DETAILED DESCRIPTION OF THE INVENTION

The present invention, which provides a novel semiconductor fuse structure and methods to form the same, will now be described in greater detail by referring to the drawings that accompany the present application. It is noted that in the accompanying drawings like and/or corresponding elements are referred to by like reference numerals.

Reference is first made to FIGS. 1(a)-(f) which show one method that can be used in fabricating the inventive semiconductor fuse structure. Specifically, FIG. 1(a) illustrates the initial semiconductor structure that can be employed in the present invention in fabricating the inventive semiconductor fuse structure. The initial semiconductor structure shown in FIGS. 1(a) (and 2(a)) comprises a semiconductor substrate 10 having at least one wiring level 12 formed thereon. Wiring level 12 comprises a conductive region 16 made of lines and vias as well as an interlevel dielectric layer 14. Although only one wiring level is shown, the present invention contemplates more than one wiring level in the initial structure.

It is noted that the drawings show only the areas wherein the fuse is to be formed. The pad region and associated wiring which is used in connecting the semiconductor fuse structure of the present invention to an external structure such as a circuit board, card or like structure is not shown. Those skilled in the art would know what the pad region of the present invention looks like. Conventional soldering, e.g. control collapse chip connection (C4), and wire bonding may be employed in connecting the pad region to an external structure.

The initial semiconductor structure shown in FIG. 1(a) is composed of conventional materials that are well known in the art and it is fabricated using techniques that are also well known in the art. For example, semiconductor substrate 10 is composed of any semiconducting material including, but not limited to: Si, Ge, SiGe, GaAs, InAs, InP, all other III/V compounds and organic semiconductors. Semiconductor substrate 10 may be doped or undoped and it may contain active device regions therein. For simplicity, the drawings of the present invention do not show the active device regions, nevertheless the same may be present in the semiconductor substrate.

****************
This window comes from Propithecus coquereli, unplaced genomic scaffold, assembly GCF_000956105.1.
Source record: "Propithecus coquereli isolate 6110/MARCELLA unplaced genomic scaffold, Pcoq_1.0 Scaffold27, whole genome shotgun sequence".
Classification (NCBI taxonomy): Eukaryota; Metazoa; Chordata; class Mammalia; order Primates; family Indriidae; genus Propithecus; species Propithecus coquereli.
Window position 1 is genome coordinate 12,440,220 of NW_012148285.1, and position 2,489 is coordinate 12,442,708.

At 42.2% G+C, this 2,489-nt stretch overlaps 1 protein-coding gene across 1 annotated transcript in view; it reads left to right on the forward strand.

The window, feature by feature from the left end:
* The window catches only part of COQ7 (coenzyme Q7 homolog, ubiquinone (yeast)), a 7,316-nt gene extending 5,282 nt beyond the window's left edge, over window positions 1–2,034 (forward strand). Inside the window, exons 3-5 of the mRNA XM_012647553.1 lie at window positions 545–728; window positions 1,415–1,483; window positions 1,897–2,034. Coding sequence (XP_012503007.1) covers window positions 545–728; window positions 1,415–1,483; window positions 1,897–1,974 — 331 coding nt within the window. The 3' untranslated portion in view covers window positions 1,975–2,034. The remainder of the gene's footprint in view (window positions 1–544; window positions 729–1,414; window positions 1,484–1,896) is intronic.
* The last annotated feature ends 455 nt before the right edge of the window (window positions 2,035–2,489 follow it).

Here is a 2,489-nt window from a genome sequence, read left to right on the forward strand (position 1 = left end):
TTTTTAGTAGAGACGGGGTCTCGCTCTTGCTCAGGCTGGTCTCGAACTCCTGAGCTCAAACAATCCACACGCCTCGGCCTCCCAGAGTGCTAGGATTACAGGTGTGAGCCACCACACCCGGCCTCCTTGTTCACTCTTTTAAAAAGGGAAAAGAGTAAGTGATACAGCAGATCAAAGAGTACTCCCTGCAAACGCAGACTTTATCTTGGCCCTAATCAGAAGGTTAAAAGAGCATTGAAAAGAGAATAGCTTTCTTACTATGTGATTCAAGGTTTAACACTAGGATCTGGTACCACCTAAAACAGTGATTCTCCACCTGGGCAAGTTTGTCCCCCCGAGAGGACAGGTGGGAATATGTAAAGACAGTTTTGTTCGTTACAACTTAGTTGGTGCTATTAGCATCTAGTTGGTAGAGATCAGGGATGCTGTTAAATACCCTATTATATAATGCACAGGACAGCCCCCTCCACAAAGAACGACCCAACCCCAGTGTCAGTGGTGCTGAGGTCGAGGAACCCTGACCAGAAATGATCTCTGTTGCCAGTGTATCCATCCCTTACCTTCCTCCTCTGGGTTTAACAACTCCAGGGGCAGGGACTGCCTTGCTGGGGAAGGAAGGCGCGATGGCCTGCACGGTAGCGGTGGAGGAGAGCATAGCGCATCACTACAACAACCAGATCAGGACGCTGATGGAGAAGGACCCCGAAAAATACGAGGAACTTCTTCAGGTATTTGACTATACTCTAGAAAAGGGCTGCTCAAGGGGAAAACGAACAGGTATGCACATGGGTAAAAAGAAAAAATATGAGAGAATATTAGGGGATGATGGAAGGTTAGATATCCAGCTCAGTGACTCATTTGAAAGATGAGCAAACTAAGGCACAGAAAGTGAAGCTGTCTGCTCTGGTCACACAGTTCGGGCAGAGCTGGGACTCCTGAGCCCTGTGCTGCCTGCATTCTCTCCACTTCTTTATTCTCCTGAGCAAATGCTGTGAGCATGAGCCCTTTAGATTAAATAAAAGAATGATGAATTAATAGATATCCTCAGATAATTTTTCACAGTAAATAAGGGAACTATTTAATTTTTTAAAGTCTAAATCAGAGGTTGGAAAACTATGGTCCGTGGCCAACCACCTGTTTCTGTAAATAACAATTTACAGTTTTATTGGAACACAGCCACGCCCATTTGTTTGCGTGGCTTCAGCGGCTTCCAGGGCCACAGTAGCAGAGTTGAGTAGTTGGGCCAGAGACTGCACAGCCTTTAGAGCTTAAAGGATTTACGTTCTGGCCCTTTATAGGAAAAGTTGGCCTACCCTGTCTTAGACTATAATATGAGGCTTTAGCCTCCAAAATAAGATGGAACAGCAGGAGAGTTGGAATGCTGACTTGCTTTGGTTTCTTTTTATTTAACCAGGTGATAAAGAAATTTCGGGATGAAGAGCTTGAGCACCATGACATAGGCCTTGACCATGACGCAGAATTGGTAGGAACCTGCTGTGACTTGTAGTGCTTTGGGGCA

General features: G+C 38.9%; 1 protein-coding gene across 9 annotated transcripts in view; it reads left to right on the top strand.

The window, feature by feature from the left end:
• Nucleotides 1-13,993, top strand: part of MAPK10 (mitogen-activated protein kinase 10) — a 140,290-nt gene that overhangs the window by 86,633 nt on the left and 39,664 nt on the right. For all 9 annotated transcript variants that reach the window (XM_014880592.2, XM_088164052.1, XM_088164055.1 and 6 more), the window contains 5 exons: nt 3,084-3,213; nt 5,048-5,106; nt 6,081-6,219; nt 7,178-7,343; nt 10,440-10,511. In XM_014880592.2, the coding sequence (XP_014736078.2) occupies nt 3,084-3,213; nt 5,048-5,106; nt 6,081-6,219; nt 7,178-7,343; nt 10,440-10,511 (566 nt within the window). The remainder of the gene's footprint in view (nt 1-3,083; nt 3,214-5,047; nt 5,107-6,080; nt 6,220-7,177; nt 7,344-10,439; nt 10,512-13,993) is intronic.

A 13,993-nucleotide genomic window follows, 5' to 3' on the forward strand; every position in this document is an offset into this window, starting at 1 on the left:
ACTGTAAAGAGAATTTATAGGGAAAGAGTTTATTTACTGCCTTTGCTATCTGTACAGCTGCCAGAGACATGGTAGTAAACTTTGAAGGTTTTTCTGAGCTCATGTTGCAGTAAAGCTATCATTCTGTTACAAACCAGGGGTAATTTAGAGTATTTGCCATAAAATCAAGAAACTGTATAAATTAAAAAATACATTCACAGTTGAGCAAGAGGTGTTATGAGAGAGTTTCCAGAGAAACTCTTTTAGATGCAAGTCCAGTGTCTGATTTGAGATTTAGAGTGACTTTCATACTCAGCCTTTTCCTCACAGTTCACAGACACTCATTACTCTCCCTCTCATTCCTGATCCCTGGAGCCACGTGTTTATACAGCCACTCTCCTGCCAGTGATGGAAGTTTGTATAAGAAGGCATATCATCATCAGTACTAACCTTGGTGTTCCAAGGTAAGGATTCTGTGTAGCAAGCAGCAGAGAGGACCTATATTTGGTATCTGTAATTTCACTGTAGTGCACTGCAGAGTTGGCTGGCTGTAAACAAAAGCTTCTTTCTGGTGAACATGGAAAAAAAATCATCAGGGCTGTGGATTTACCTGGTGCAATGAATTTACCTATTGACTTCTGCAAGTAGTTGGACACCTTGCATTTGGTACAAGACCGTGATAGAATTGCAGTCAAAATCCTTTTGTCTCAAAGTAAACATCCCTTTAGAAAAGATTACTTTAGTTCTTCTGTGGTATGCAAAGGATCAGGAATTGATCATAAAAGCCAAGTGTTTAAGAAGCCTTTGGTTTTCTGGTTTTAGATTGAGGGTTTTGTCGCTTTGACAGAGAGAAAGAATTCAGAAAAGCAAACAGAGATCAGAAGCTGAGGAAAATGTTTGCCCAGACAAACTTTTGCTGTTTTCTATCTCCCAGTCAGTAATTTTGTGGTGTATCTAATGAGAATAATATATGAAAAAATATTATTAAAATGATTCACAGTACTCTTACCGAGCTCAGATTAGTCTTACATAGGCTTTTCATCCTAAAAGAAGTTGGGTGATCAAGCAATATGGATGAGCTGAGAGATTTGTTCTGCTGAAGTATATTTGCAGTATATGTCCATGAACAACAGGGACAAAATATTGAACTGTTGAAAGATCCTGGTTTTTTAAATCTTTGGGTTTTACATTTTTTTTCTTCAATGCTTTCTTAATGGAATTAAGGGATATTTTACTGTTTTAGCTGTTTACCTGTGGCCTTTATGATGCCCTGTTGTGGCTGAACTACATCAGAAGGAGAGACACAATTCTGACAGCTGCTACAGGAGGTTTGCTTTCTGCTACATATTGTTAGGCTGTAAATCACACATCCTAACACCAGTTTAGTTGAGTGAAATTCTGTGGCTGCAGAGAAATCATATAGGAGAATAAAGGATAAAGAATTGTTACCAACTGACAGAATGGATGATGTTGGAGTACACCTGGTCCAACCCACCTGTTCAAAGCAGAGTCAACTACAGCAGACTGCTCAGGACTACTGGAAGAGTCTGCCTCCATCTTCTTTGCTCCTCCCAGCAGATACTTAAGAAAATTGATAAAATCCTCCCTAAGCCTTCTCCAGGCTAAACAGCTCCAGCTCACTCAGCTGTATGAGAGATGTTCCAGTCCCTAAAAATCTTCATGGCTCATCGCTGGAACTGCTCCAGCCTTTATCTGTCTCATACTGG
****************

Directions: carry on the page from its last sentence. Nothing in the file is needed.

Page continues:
Conductive region 16 comprises conventional conductive materials including, but not limited to: noble metals, noble metal oxides, conductive oxides and mixtures and multilayers thereof. Exemplary conductive materials include: Cu, Al, Pt, Ti, W, Ta, TiN, TaN, polysilicon, and WSi2. The conductive regions of the wiring level and any subsequent wiring level may comprise the same or different conductive materials.

Interlevel dielectric layer 14 is composed of any inorganic or organic dielectric material known in the art including, but not limited to: SiO2, Si3N4SiCOH, diamond, diamond-like carbon, paralyene polymers, polyimides, silicon-containing polymers, porous glass and other suitable dielectric materials. Interlevel dielectric layer 14 may include a barrier layer 34 on the surface thereof, See FIG. 3. Suitable barrier layers include: conventional passivation materials and/or polish stop layers. Exemplary barrier layers that may optionally be employed in the present invention include: SiO2, Al2O3, Si3N4, TaN, polyimides and other like materials that are capable of serving as a passivating and/or polish stop layer. A barrier layer under the fuse area is highly preferred in the present invention since it limits the depth of the fuse.